The Natori company’s commitment to sustainability extends well into their production processes, and is something the company has instinctively done by engaging in good labor practices, and employing a lot of women. “We’ve had the factory for 42 years. So our people really grew up here, have worked here for decades and [we] take pride in the quality and the craftsmanship here,” she shares.

From their factory in Pasig emerge 70% of all the apparel the company makes, and is where Natori has her main sampling team, that coordinates with her design team in New York. The designer herself recognizes how their atelier has been integral in building, and differentiating the brand. “To me without the factory there would be no Natori. I think it’s really been the foundation of what has made us unique in terms of products,” she elaborates,expressing how the excellence, innovation, and creativity that has come out of their workshop is truly beyond compare.


Apart from being an accomplished designer and businesswoman, Natori is equally passionate about philanthropy and sits on the board of many charities. She is the Vice-Chair of the Asian Cultural Council, which raises funds to support the arts and promote Eastern culture. “I think we have probably given Apart from being an accomplished designer and businesswoman, Natori is equally passionate about philanthropy and sits on the board of many charities. She is the Vice-Chair of the Asian Cultural Council, which raises funds to support the arts and promote Eastern culture. “I think we have probably given grants to over 400 Filipino artists over the years,” she recalls, among their other endeavors.

The Filipino-American is also active with the Statue of Liberty – Ellis Island Foundation, to recognize the contribution and value of immigrants and support worthwhile causes. She is likewise on the board of the Orchestra of St. Luke’s, working to raise funds and give free music education in New York. An accomplished pianist, the virtuoso also once played an entire concert at Carnegie Hall with this amazing orchestra.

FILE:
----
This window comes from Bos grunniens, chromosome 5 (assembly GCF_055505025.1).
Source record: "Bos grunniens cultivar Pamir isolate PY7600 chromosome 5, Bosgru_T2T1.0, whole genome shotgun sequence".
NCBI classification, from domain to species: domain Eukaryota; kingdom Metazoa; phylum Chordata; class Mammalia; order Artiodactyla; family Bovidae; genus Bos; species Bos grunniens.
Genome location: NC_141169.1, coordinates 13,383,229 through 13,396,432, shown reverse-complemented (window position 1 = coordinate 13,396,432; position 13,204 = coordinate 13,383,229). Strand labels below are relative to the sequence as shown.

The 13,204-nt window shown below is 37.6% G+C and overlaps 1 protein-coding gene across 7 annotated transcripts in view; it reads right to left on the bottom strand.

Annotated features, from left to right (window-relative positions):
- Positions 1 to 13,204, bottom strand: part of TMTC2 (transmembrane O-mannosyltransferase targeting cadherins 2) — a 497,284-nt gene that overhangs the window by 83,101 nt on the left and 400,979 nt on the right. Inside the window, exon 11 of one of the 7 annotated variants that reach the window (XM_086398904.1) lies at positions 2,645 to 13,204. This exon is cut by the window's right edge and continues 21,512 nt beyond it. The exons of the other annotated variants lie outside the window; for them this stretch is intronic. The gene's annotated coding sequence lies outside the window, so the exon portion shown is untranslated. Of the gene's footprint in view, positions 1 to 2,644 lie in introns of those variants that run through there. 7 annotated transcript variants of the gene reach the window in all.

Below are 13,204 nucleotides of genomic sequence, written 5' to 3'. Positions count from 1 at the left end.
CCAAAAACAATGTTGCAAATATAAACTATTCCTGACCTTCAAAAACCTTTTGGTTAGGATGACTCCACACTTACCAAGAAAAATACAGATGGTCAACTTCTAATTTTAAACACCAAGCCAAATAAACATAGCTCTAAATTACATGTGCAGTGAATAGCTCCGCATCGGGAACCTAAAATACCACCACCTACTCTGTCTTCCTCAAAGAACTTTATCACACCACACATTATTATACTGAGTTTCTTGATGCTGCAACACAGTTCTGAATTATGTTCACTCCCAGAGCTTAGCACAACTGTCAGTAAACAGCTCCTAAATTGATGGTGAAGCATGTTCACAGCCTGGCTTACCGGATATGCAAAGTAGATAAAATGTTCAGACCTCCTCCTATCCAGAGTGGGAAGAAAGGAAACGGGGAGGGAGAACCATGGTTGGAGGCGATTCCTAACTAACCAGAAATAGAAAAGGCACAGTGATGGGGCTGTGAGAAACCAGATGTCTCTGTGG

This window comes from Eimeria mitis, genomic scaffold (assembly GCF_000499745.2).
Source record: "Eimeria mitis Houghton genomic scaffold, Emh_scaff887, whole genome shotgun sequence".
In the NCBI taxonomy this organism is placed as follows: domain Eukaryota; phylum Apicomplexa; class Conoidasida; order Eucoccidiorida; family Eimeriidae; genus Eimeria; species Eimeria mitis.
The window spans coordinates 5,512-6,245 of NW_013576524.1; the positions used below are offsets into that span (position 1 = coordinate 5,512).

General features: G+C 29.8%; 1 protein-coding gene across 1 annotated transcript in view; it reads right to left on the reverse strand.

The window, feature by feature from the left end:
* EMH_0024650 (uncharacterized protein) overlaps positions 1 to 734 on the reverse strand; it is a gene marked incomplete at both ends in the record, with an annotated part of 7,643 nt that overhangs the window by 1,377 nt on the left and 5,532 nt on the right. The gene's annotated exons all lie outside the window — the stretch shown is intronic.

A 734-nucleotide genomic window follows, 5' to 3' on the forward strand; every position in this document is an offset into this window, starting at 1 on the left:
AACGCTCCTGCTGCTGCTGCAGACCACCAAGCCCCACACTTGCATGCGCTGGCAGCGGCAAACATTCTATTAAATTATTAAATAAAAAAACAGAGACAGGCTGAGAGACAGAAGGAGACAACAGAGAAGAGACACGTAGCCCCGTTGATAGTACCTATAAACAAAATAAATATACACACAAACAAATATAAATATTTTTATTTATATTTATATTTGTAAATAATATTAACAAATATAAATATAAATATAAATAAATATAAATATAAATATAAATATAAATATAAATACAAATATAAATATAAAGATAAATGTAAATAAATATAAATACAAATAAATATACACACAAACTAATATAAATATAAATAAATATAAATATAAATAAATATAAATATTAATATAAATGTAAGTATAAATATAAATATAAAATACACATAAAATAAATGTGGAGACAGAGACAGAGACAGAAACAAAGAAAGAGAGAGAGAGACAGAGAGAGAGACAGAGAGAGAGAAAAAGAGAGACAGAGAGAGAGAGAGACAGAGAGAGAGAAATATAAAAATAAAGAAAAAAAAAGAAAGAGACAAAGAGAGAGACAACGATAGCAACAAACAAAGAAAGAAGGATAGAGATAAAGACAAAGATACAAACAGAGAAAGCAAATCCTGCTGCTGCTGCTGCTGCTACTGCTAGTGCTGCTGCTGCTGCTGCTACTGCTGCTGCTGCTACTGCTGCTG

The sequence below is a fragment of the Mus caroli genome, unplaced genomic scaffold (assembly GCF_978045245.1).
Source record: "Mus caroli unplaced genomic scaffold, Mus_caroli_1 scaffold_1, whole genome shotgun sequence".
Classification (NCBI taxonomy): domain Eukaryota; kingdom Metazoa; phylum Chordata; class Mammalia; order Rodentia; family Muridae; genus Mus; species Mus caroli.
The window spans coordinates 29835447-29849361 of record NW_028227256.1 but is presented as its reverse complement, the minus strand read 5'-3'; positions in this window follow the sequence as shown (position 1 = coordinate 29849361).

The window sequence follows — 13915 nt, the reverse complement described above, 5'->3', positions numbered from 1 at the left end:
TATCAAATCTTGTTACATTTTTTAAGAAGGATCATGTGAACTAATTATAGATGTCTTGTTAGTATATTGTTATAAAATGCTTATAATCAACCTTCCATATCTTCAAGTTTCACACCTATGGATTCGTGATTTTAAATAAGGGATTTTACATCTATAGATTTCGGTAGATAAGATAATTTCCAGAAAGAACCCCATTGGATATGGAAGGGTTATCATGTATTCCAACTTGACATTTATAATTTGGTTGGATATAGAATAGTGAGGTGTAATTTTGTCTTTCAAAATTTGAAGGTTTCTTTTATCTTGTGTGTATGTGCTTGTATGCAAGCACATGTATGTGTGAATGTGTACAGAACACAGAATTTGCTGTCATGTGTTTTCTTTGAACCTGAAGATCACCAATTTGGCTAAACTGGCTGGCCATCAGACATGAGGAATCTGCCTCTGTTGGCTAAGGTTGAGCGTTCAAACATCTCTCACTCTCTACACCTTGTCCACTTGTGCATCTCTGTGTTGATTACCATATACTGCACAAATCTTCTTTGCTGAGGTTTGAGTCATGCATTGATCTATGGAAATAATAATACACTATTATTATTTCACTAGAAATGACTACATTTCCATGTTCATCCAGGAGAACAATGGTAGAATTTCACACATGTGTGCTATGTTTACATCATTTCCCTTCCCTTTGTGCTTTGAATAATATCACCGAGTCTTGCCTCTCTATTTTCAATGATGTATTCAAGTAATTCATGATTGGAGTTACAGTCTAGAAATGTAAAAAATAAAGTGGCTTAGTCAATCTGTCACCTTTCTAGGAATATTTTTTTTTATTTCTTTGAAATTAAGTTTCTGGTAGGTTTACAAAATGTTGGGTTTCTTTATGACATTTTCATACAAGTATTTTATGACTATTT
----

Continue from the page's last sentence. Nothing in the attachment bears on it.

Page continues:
Natori has also been immensely active in supporting Filipino creatives over the years. “I think I would say the arts is my biggest focus, because I feel that’s the soul of this country,” she shares. Back in 1998, she started the highly respected Fashion Design Council of the Philippines. “It was just this idea of an organization where the designers can be together, and be a voice [in] the industry. And I’m very proud that it still exists today,” she shares.

Despite various accolades, her ultimate goal is to give back. “I hope I’ve made a little difference, like when I employ people. But even more, I’ve always said that I don’t want to be remembered for fashion. To me, if I were to be remembered, it would be because I made a difference in people’s lives.”


The Natori brand is indeed an ode to the founder’s roots, and a way to share our culture with the world. “I’ve always believed in the talent in this country,” the designer shares, talking both about her own team of artisans, as well as the crop of emerging young talent.

“I always flaunted that I was from the Philippines. I’ve taken pride in that, and I’m the biggest supporter of [our] creativity and craftsmanship. I am proud that we built a brand that is global in appeal, that people will pay thousands of dollars for, because it’s unique and I’m proud that it’s made in the Philippines,” she continues.

She’s grateful to have found a good partner in Rustan’s, which has carried her line for more than two decades. Moving forward, she’s working on expanding their product lines and expanding globally, and to really share the amazing Natori lifestyle with the world.

Photos by NATORI.